Washington’s Legislature opened its 105-day session Monday with a bit of friction in the Senate but few fireworks.
Two Democrats defected from their party as expected, joining 23 Republicans to vote themselves into power in the state Senate. The group elevated one of the rebels, Rodney Tom of Medina, to the top post of majority leader and the other, Tim Sheldon of Potlatch, to the largely honorary position of president pro tempore.
They aren’t the only Democrats who will play roles in the new-look Senate. Members of the new minority will keep control of two committees, and Des Moines Sen. Tracey Eide will share power atop the influential panel that writes the state transportation budget.
“I think the Majority Coalition Caucus is a great opportunity for like-minded legislators of both parties – regardless of party – to work together,” said Sheldon, who will preside over Senate floor sessions in the absence of Lt. Gov. Brad Owen, himself a former 35th District conservative Democrat who bucked his party in the 1980s while in the Legislature.
Sheldon said the coalition is a “new model” for lawmakers. “So many people that are partisan to the core want this effort to fail. And I’d like to prove them wrong,’’ he said.
Other Democrats described the new power structure as a “coup,” a “show-trial,” or “bipartisanship in name only.”
But Eide said the ruling coalition agreed to give her real authority, including a role in negotiations and “absolute veto power” over provisions she opposes. “It gives me some power to be at the negotiating table,” she said.
Before the 25-to-23 vote on the new rules switching majorities, the Senate rejected a competing resolution from Democrats that would have shared power equally between the two groups, including co-chairs and equal numbers of members for all committees.
Just as the disagreements in the Senate were expected, the House fulfilled expectations for a tame afternoon with the yearly speech from Speaker Frank Chopp, D-Seattle, that was light on specific policy proposals. But Chopp did outline the importance of health care – including expanding Medicaid to cover some 350,000 more adults and 80,000 more children.
Chopp, known as a masterful strategist, will have his hands full again this year managing the expectations of his large Democratic caucus as its policy ideas run into the more conservative Senate coalition. Issues dealing with gun control and women’s reproductive rights may move along in the House but could be killed in Senate committees or not even get a hearing.
In the Senate, Tom said his coalition tried to create a new structure of bipartisanship that would have put six committees under Democrats and six under Republicans, and created co-chair roles for both parties on three others.
But many Democrats refused to play along, complaining about the majority coalition’s big edge on the key committees they would control. Their decisions leave Republicans in charge of panels on energy and the environment, colleges, trade, parks and prisons.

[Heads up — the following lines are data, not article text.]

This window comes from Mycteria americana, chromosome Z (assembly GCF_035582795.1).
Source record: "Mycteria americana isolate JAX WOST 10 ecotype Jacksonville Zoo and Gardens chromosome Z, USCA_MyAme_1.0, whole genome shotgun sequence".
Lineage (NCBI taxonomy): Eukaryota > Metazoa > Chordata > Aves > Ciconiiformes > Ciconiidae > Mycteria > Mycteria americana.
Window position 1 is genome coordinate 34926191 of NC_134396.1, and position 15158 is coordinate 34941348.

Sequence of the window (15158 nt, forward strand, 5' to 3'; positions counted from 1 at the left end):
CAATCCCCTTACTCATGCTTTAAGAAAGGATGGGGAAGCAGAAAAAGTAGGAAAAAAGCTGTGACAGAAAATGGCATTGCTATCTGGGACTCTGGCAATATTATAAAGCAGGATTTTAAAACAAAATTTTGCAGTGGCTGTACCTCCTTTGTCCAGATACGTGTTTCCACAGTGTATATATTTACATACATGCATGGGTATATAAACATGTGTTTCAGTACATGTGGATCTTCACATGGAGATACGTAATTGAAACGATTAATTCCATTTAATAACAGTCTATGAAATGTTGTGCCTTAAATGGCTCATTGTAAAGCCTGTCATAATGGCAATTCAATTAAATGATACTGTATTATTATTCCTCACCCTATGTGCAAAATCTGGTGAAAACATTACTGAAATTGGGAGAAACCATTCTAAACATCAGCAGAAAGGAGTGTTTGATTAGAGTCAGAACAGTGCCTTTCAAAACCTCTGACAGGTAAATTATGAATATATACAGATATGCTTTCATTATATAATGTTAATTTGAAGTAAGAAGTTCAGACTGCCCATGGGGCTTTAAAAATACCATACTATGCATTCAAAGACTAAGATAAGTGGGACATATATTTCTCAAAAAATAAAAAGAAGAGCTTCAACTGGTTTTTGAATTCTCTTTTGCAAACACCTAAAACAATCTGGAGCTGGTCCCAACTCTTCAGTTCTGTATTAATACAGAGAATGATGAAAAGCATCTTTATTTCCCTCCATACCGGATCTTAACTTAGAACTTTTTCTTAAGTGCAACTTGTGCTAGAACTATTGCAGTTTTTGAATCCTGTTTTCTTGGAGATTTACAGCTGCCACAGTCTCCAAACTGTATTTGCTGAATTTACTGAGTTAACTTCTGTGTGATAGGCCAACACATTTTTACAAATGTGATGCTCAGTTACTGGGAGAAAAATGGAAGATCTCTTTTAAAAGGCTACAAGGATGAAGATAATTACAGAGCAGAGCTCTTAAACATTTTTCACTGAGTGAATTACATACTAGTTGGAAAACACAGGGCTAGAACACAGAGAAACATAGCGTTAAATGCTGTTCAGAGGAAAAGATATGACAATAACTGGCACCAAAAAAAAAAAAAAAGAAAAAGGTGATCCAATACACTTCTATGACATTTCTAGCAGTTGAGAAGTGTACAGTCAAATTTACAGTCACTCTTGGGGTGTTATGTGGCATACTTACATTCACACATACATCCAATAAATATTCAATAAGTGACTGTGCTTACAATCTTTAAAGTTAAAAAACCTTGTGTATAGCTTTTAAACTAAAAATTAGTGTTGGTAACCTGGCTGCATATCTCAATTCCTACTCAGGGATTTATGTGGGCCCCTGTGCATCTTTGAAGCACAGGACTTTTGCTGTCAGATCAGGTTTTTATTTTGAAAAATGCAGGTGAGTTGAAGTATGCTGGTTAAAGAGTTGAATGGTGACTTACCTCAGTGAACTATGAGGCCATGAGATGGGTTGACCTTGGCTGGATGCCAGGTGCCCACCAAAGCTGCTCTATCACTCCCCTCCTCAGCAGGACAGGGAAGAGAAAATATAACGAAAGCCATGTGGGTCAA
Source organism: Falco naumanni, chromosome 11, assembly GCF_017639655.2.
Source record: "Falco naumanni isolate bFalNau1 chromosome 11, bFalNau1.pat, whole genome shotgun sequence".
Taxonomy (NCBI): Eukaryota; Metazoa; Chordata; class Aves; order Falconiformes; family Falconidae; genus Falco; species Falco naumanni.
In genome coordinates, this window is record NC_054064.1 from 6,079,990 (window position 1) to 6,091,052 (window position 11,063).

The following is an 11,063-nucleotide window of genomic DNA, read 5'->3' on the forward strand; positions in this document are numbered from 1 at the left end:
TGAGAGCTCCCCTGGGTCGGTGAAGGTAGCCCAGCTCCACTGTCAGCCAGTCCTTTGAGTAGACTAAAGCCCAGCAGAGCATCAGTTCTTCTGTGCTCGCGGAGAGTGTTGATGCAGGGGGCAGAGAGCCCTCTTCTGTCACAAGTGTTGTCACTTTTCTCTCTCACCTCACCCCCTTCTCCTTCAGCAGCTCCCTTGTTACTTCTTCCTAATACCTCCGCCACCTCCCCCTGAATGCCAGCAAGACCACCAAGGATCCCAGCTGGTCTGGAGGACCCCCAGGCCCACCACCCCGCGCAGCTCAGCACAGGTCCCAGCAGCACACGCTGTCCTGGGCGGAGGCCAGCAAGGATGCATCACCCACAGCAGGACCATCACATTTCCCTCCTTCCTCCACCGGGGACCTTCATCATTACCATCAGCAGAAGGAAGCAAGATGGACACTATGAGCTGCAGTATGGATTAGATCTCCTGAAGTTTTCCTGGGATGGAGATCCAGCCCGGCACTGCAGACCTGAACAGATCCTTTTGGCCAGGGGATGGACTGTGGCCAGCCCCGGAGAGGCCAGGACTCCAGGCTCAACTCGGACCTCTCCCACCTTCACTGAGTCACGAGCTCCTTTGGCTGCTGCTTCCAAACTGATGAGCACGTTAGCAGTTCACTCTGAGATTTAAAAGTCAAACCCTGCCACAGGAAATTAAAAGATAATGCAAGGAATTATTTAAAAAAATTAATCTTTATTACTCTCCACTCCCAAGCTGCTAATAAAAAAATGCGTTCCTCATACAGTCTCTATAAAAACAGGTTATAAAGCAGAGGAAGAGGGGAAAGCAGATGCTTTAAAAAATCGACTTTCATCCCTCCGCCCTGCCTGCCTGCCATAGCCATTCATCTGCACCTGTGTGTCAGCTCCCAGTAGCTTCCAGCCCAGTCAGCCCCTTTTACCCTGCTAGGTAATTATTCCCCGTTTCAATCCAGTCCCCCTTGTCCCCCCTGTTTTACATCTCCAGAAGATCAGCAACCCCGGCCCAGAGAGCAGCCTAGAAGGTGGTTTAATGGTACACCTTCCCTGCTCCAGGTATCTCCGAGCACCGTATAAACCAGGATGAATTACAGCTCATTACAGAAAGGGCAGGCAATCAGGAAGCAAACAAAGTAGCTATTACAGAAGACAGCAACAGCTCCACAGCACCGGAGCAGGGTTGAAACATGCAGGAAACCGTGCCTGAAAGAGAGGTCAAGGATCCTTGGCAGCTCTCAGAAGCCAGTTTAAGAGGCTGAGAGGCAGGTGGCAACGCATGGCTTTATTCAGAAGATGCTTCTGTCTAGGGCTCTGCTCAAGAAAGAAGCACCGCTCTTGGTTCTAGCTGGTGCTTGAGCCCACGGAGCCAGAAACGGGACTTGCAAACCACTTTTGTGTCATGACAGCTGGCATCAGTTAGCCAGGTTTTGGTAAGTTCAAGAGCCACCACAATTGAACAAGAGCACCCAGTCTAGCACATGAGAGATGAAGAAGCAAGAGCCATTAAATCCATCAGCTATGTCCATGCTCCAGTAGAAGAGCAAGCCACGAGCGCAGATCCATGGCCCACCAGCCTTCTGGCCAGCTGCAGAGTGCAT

Tacoma Democrat Jeannie Darneille declined to co-lead Human Services and Corrections with Lakewood Republican Mike Carrell, saying she expects the two to work together well, but that taking the offer would just be “adding to the sham.”
“It’s so disconcerting to hear their message about bipartisanship and then see what it really means is a swift kick in the back of the knees,” Darneille said Saturday.
And Democratic leader Ed Murray criticized the majority group Monday for not consulting his caucus on the proposed structure. But he also said Democrats would work in a bipartisan way. “We plan to try to be as effective as we can in the minority,” said Murray, D-Seattle.
Two committee chairman’s gavels did go to a pair of moderate Democrats: Brian Hatfield of Raymond, who remains as Agriculture chairman, and Steve Hobbs of Lake Stevens, who continues as chair of Financial Institutions and Insurance.
And Eide agreed to co-chair the Transportation Committee, although the panel won’t be split evenly; the majority coalition will have a one-vote edge.
Eide said she “agonized over” what to do but decided to accept, figuring the committee has long been one of the Senate’s centers of bipartisanship and that she would work well with the GOP co-chairman, Curtis King of Yakima.
Eide represents South King and a sliver of Pierce County, and her role could leave the region in a position of influence to shape any package of transportation taxes – if the Legislature decides to send new taxes to the voters to pay for building and maintaining roads, bridges, ferries and buses.
“She understands and appreciates the critical issues facing South Sound – Highway 167 in particular,” said new Sen. Bruce Dammeier, a Puyallup Republican. Building an extension of state Route 167 to the Port of Tacoma is a top priority for the Pierce County delegation.Brad Shannon: 360-753-1688 firstname.lastname@example.org www.theolympian.com/politicsblog